The Remediation of Grief Online
…Loss is inseparable from what remains, for what is lost is known only by what remains of it, by how these remains are produced, read, and sustained.
– David L. Eng and David Kazanjian, “Mourning Remains”
My cousin was thirty-five when she died, after the lung cancer she had been battling for four years had metastasized to her brain. This October will be the six-year anniversary of her death, but there are traces that survive her, handmade gifts we had received over the years: a Christmas card written in her rounded, carefree script; a knotted fleece blanket; a set of pens decorated like a bouquet of wildflowers. There are also less tangible traces, like the blog in which she chronicled her treatment and her Facebook profile where she lists Harry Potter and Avatar: The Last Airbender among her favorite books and television series.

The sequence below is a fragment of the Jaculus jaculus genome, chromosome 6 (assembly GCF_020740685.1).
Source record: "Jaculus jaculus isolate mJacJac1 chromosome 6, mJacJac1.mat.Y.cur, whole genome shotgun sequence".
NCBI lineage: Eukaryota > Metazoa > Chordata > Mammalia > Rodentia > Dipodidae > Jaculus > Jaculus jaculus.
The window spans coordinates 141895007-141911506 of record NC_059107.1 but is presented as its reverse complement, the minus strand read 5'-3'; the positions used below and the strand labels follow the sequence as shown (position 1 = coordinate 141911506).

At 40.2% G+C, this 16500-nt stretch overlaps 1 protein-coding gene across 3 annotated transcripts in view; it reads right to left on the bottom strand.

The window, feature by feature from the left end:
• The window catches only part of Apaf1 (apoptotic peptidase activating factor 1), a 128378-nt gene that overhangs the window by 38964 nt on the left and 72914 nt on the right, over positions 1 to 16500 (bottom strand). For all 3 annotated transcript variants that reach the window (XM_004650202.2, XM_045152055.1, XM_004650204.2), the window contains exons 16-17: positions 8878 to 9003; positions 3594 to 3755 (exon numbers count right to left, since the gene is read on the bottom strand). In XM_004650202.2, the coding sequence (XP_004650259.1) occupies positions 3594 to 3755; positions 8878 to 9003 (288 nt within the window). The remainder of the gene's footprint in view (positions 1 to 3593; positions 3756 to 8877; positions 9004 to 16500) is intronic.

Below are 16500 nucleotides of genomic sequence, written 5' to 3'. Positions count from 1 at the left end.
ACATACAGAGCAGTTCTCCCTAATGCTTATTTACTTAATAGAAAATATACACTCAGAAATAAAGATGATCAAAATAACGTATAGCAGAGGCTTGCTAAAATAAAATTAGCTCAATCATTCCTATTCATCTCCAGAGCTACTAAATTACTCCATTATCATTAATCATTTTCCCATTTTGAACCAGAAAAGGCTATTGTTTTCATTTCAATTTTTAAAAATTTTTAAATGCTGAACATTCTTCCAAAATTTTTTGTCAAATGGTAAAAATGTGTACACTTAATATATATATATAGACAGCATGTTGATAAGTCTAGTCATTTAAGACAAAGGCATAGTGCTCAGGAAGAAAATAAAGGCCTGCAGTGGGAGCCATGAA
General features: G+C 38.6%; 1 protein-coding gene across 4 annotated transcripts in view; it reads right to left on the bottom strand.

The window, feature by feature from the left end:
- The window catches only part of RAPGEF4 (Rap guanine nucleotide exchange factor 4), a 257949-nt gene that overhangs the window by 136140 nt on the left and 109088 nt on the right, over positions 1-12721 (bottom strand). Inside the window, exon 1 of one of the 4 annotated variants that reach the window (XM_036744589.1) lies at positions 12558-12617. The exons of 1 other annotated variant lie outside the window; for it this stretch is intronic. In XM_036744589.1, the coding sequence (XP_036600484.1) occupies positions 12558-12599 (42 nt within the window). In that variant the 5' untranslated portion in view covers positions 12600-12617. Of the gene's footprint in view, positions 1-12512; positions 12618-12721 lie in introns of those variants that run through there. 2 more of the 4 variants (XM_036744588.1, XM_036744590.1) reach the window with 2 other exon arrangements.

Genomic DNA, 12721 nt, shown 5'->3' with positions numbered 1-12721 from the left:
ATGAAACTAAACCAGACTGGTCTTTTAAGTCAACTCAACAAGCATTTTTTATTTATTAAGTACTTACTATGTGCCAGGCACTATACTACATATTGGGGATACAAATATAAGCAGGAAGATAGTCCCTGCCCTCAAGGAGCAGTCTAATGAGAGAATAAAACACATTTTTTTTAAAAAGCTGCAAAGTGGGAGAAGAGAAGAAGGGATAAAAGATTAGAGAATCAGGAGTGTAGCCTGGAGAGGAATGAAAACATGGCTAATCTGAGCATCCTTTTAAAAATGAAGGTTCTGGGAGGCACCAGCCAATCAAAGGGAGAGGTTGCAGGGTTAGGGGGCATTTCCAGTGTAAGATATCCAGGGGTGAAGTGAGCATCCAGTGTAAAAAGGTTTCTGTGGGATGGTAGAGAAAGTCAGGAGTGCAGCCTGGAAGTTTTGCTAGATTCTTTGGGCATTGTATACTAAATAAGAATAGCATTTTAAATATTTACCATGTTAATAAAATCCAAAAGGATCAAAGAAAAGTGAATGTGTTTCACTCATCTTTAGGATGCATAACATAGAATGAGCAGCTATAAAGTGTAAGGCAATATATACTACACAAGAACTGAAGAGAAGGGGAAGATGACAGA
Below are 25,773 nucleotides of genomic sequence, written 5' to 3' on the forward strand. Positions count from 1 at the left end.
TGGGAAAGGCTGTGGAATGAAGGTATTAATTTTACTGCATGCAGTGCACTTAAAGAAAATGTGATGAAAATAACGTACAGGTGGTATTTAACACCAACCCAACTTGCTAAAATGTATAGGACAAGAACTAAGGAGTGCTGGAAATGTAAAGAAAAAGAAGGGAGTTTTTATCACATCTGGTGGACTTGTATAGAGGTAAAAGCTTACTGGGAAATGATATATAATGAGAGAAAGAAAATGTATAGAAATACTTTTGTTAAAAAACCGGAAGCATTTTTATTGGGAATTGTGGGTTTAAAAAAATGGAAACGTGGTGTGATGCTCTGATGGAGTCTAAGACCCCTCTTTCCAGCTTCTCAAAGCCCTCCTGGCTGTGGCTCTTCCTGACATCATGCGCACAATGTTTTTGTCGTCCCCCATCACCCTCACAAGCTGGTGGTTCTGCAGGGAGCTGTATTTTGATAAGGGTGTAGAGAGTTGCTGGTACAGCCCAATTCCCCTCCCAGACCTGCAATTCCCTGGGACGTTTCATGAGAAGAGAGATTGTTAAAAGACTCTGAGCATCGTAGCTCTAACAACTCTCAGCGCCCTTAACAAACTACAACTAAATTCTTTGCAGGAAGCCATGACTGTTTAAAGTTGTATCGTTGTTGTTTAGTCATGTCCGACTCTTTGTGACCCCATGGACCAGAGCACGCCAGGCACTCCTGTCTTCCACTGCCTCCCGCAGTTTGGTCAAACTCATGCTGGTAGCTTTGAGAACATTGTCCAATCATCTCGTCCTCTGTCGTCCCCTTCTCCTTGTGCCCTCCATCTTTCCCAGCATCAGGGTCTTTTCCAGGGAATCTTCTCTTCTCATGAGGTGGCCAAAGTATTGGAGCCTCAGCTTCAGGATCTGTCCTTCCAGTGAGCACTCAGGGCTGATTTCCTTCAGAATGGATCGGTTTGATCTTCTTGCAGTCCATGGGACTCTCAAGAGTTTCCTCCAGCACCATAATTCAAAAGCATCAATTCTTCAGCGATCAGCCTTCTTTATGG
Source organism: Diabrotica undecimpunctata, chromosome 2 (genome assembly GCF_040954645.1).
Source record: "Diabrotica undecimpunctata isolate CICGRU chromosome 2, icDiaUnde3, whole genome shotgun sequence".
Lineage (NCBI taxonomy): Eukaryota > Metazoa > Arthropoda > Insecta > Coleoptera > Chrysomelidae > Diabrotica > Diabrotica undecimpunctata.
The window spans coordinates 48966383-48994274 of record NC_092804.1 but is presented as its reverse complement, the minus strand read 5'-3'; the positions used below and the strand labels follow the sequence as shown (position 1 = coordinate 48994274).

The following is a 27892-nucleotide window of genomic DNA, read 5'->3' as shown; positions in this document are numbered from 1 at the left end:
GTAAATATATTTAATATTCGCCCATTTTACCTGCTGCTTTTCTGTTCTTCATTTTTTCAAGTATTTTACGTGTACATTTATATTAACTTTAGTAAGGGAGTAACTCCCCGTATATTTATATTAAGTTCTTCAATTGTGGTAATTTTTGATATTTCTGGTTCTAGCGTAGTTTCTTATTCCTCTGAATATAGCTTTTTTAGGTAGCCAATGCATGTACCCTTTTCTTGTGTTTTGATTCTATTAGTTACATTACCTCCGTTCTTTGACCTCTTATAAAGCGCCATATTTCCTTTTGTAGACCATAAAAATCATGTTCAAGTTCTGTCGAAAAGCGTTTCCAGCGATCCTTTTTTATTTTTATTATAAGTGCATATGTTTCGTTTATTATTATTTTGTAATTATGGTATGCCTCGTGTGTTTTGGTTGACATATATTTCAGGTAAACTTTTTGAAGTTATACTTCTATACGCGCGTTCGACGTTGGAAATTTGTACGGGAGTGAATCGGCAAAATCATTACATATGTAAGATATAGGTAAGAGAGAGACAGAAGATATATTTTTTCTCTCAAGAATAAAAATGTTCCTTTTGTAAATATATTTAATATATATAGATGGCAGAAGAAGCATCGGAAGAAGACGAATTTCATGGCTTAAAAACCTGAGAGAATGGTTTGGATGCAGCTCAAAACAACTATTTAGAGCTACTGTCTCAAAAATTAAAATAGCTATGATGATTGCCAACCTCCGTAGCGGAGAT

These digital objects, more specifically digital remains (to use Margaret Gibson’s phrase), increasingly demonstrate the transformation and repurposing of social networking platforms as (semi-)public sites of mourning and memorialization. It is a practice that seems to share affinities with the philosophy of remix culture, although less so with its aesthetics. Katherine Groo argues, “As a practice, the remix generates (and regenerates), producing a seemingly endless becoming of the new and of the now that extends as far as the eye can see into the future” (3). While Groo is referring to remix’s tension with historicity, this process of “endless becoming” might be considered a metaphor to describe the way that these Facebook users destabilize the intended use of the platform and develop new uses as new needs arise, without limit. Dorthe Refslund Christensen and Kjetil Sandvik cite such repurposing as an example of their expanded definition of remediation, the “processes by which well-known practices are represented through new media formats” (7). The remediation of grief through social networking sites transgresses socially constructed notions of “acceptable” grieving, sometimes yielding public criticism.